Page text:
The traffic management chip 32 d ensures that high priority traffic, for example, voice data, is passed to a switch fabric 30 a (FIG. 1) faster than traffic having a lower priority, for example, e-mail data. The traffic management chip 32 d may buffer lower priority traffic while higher priority traffic is transmitted, and in times of traffic congestion, the traffic management chip 32 d will ensure that low priority traffic is dropped prior to any high priority traffic. The traffic management chip 32 d also performs an address translation to add the address of the traffic management chip to which the data will be sent by the switch fabric 30 a. The address corresponds to internal virtual circuits set up between forwarding subsystems by software and is available to the traffic management chip 32 d in tables.
Referring to both FIGS. 1 and 2B, the traffic management chip 32 d sends the ATM cells to a switch fabric interface chips (SFIF) 32 e which then transfers the ATM cells to the switch fabric 30 a. Each forwarding subsystem can contain a plurality of each of the chips described above, e.g., multiple payload extractor chips, ATM IF chips, and Bridge chips. A slice can contain one of each of these chips. In some embodiments of the network device various slices share some chips, such as the traffic management chip 32 d.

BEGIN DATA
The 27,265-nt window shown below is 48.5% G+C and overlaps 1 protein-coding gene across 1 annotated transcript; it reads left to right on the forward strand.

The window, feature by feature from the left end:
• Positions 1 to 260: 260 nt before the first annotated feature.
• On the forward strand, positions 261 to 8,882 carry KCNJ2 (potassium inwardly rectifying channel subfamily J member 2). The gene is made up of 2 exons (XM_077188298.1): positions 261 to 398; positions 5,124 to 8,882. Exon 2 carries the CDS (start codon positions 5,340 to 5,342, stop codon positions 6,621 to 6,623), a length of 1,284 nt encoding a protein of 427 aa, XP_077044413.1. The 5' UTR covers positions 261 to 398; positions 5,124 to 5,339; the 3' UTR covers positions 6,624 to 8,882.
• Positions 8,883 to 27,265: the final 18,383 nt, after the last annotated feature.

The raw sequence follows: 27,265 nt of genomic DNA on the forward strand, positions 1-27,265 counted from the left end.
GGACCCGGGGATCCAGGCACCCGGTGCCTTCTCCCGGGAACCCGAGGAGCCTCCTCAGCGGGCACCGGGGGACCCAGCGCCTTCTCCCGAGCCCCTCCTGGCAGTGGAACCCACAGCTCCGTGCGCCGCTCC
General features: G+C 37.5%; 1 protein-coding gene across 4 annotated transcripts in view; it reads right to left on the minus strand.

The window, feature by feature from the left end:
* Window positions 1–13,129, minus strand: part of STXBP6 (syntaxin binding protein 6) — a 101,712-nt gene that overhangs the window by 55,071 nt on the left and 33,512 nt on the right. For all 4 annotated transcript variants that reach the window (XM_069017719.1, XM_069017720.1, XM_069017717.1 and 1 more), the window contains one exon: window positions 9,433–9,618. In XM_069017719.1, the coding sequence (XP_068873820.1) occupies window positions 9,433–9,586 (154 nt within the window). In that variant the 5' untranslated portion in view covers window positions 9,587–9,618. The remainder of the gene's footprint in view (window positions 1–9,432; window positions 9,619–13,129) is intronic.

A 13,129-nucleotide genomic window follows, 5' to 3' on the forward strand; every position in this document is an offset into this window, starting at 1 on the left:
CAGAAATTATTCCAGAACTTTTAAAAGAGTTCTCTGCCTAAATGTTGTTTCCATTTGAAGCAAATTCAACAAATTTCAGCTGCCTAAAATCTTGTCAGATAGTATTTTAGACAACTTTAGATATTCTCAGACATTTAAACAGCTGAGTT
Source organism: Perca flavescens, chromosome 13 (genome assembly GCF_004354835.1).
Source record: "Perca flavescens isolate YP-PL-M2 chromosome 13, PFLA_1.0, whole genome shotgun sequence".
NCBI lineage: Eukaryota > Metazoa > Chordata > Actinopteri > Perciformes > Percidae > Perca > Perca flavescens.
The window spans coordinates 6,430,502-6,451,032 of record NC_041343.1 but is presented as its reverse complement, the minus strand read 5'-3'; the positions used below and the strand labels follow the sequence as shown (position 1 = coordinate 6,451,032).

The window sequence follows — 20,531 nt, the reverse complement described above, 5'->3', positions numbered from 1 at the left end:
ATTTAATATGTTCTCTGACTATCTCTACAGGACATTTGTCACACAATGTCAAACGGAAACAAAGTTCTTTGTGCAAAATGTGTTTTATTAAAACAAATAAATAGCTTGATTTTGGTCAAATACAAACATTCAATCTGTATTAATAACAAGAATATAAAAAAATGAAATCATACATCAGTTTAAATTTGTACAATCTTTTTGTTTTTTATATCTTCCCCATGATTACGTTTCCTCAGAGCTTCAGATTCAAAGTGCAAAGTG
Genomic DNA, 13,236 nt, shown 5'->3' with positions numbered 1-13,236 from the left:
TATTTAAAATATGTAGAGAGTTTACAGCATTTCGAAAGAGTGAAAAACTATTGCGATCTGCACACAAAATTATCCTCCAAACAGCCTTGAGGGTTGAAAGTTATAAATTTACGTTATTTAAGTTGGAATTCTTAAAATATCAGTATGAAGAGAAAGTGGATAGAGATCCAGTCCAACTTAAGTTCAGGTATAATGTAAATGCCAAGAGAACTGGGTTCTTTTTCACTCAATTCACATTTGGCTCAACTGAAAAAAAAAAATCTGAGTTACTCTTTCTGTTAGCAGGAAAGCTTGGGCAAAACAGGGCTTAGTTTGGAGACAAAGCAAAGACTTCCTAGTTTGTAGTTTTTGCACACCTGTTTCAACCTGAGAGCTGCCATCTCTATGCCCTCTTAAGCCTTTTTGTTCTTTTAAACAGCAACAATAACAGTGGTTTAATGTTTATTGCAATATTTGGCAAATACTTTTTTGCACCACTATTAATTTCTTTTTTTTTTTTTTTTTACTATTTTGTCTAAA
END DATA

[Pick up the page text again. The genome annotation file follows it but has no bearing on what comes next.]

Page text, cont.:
The illustrative switching fabric 30 a is a 320 Gb, non-blocking fabric that switches the cells between forwarding subsystems. The switch fabric 30 a employs the address provided by the ingress traffic management chips to pass ATM cells to the appropriate egress traffic management chips on various forwarding subsystems. In this example, the switching fabric 30 a transmits the data received from an ingress forwarding subsystem 28 a to an egress forwarding subsystem 34 a. The switching fabric can also transmit the received data to the ingress forwarding subsystem. As described above, each forwarding subsystem can serve as either an ingress or egress component. Thus, the switching fabric 30 a provides a high degree of flexibility in directing the data between different forwarding subsystems.
The switching fabric 30 a switches cells of data dynamically between forwarding subsystems. That is, the switching fabric employs an address in a header provided by the forwarding subsystem that transmits a frame to determine to which forwarding subsystem the cell should be directed. Hence, the routing instructions that the switching fabric 30 a employs are not static but can change with each frame that passes through the fabric 30 a.